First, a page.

Well done for getting to the end, I hope you start feeling better really soon after this last one. So you’re having the fast raisin over just one week, did you get an option for that vs the longer three week course or is it the standard now?
Take care, and enjoy that gym,
Well today was my last chemo, I really can't believe it. It all went well and I've had my PICC line out too and am now resting on the sofa with a brew.
Felt so good to have walked out of there even though I'm back next week for my CT planning scan for radiotherapy. Radiotherapy due to start in 3 weeks and hoping I get my confirmed dates when I go next week as we want to have a little holiday once I'm finished with radiotherapy.
Im set to have 5 sessions of radiotherapy to the whole breast - my oncologist said because my cancer was predominantly lobular, zapping the whole breast would be the way to go. I've been moisturising twice a day for a couple of weeks.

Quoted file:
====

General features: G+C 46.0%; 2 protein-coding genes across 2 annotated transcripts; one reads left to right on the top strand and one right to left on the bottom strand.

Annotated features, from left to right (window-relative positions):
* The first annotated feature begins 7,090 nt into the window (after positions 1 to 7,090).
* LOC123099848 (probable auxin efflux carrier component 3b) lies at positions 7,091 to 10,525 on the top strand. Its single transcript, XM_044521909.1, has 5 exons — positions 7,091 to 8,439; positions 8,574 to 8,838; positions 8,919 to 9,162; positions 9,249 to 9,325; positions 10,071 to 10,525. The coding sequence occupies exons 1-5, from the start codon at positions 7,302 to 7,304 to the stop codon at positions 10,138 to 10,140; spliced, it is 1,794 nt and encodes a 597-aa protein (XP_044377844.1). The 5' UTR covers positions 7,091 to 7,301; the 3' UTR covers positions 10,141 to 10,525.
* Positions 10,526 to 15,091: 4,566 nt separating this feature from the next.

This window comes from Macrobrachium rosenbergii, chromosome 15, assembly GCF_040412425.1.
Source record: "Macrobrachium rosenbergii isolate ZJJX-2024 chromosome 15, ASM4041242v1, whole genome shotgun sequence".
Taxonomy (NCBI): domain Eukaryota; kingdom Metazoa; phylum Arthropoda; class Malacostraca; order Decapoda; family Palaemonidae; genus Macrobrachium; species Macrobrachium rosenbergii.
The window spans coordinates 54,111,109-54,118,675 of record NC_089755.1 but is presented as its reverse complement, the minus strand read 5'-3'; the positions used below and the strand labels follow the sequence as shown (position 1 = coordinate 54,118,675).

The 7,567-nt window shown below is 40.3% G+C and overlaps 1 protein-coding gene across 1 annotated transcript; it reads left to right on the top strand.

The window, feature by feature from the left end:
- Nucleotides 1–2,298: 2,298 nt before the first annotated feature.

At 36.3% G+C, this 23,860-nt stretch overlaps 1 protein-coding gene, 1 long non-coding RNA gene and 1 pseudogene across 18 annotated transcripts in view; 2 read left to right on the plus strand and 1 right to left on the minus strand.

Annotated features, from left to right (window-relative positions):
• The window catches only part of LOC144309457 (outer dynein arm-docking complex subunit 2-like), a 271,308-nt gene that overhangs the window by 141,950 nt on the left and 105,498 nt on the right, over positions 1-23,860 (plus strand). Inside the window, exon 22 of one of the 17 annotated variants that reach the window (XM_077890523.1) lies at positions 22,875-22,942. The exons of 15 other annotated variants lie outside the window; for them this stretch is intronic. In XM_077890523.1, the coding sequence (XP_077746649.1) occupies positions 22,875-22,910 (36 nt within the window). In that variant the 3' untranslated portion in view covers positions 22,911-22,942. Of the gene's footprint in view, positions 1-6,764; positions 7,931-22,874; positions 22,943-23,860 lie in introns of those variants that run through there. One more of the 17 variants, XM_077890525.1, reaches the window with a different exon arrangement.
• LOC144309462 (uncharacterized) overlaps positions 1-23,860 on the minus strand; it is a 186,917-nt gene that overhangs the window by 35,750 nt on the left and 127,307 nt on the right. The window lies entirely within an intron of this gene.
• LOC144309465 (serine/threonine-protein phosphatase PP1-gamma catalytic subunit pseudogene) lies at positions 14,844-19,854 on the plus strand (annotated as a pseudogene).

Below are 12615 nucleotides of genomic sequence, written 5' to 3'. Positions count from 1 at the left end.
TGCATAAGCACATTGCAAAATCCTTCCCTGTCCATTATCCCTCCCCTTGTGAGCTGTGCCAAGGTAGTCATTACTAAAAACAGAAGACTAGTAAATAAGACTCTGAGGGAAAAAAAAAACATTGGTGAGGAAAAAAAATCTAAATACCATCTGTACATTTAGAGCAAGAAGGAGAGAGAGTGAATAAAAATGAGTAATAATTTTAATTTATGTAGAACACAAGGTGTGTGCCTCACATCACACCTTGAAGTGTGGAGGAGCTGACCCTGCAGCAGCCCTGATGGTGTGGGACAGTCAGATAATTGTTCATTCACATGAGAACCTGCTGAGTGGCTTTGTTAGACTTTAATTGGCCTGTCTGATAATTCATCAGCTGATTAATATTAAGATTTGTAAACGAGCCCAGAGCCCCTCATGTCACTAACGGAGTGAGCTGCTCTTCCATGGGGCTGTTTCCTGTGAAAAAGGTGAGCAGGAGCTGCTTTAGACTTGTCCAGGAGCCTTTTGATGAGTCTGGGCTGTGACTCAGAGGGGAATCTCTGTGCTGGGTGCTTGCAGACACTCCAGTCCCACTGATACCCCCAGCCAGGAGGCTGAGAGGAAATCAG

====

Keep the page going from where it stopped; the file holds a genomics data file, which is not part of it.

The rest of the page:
I also plan on re-joining my gym next week and starting back slowly. I haven't been since Feb 2020 when Covid began, so it will be great to do something other than walking.
That’s really good to hear @nicola2610 , I’m glad things are improving for you so quickly. As you say it’s only really 3 days post-cycle, so hopefully the little improvements will keep coming.
Hoping everyone has had the best weekend they can depending on where you are on your chemo cycle. I’ve had some small improvements in my dreadful breathlessness over the weekend, and my dizzy head has stopped being dizzy. I’m on day 10 after my last weekly chemo, so really I feel like I’m on day 3 free from a chemo cycle and I’m so pleased to say that the little improvements are coming frequently and in a positive direction.